Healthy fear of guns leads to a wrongful fear of police


I don’t understand the attraction some young boys have to playing, or pretending to play, with toy guns.

I never played with them as a child, and Karen and I do not allow our children to play with them. In fact, we don’t even let them play with toys that have toy guns.

One of Gavin’s Christmas presents this past year was a pack of action figures, one of which was holding a gun as though he was shooting it. I quickly cut it off, but when he sees that toy today, he remembers that it came with a gun and asks about it.

I’ve even hidden from him a Boba Fett action figure — despite my affinity for “Star Wars” — that is posed with a gun in hand as though he is shooting it, and yet Gavin asks about it periodically.

Our efforts still don’t stop him from pretending other items are a gun, but we stand our ground against him playing with toy guns. The reason is simple. At only 5 years old, we don’t want him to think that it’s OK to play with a toy that depicts something so dangerous.

I respect the role guns played in the founding of this nation, but also understand the role they play in today’s society. I won’t judge another parent who has no problem with their children playing with toy guns, just as I don’t want those parents judging me for my decisions.

Since neither Karen nor I played with toy guns growing up, we never felt the need to introduce them to our children. We have taught them that guns are dangerous, not toys, just like we never tell them that medicine is candy, even if it tastes like cherry or grape.

We don’t want them to think lightly of such serious items. As a result, they have a healthy fear of guns.

But Gavin also fears anyone who has a gun, even a police officer. He will cower behind Karen or me when he sees an officer with a gun, even though it’s holstered, because he equates guns with bad guys.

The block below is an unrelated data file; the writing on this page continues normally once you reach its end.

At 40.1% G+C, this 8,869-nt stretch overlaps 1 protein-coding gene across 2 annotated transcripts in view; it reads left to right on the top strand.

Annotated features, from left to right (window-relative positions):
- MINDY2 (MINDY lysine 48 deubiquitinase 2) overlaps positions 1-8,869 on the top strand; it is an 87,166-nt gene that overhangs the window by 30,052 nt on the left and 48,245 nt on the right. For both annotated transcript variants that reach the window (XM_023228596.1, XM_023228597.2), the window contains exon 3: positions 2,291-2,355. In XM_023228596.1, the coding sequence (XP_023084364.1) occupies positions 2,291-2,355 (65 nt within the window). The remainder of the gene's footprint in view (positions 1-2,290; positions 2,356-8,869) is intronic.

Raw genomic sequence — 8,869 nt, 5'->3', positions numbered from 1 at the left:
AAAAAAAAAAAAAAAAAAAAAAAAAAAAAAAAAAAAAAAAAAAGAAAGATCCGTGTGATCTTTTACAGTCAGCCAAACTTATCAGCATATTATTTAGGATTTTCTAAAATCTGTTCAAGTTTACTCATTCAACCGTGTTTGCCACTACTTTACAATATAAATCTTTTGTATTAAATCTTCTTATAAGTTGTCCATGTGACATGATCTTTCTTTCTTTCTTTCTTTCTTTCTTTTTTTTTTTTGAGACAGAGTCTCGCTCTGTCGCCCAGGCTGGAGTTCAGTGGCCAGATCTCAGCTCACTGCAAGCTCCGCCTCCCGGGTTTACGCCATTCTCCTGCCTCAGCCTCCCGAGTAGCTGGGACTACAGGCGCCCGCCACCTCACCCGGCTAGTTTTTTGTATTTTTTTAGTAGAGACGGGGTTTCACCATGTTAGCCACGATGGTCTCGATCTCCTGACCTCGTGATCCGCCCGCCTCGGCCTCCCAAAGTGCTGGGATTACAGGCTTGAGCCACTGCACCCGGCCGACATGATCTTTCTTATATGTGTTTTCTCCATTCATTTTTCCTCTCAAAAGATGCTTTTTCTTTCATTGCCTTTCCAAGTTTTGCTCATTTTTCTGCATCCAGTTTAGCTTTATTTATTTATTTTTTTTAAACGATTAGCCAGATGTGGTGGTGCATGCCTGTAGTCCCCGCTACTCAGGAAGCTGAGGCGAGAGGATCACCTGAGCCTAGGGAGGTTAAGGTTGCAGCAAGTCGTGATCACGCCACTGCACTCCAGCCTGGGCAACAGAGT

I regret that unintended side effect, mostly because he should not fear police. But I would rather have Gavin know guns are dangerous and fear them than to have him think they are harmless and something to play with. Many accidental tragedies could have been avoided had the people involved showed a greater respect for a gun.

I always look for the opportunity to introduce Gavin to a police officer so he realizes he need not fear them. We recently had a chance in my neighborhood’s “spring fling,” a small outdoor party the Villages of Urbana organizes every year.

A deputy from the Frederick County Sheriff’s Office was walking around talking to folks, and sure enough Gavin hid behind Karen when he walked by us.

“Mommy, he’s got a gun,” he whispered.

The deputy noticed, and gave me a puzzled look. He stood too far away to hear Gavin, so I explained that he feared his gun.

“Bad experience?” the deputy asked.

“No,” I said. “He’s never been around guns.”

“TV?” he asked.

“Maybe, but we don’t let him play with toy guns, either.”

The deputy nodded, and asked me his name. He knelt down, so he could talk to Gavin at his level.

“Gavin,” he said. “The only reason I have a gun is because the bad guys have guns. I need it to be able to stop them to protect you. Understand?”

Gavin nodded.

“You don’t need to be afraid of the police,” he said. “Understand?”

Gavin nodded again.

“OK, give me five,” the deputy said, holding his hand high.

Gavin came out from behind Karen and gave him five.

The next morning, he walked around the house with a sheriff’s hat, a badge, and a toy telescope holstered like a gun, telling us that he was a police officer and was going to get the bad guys.

We still won’t let him play with toy guns, but at least he seems to have aside his fear of police officers, if only temporarily. He still knows guns are inherently dangerous, and is quick to point out when he sees a bad guy on television wielding one.

I can’t wait to see how he will react to a police officer next time he sees one at a carnival or festival. And if he still cowers behind Karen or me, I’ll go out of my way to introduce him to that officer. I’d much rather have to explain to Gavin a thousand times that some good guys carry guns than hear one of those good guys explain to me once how something tragic just happened because my boy thought a gun is not dangerous.

This is a repost of a column that first appeared in The Gazette on June 24, 2010. Gavin no longer fears the police.

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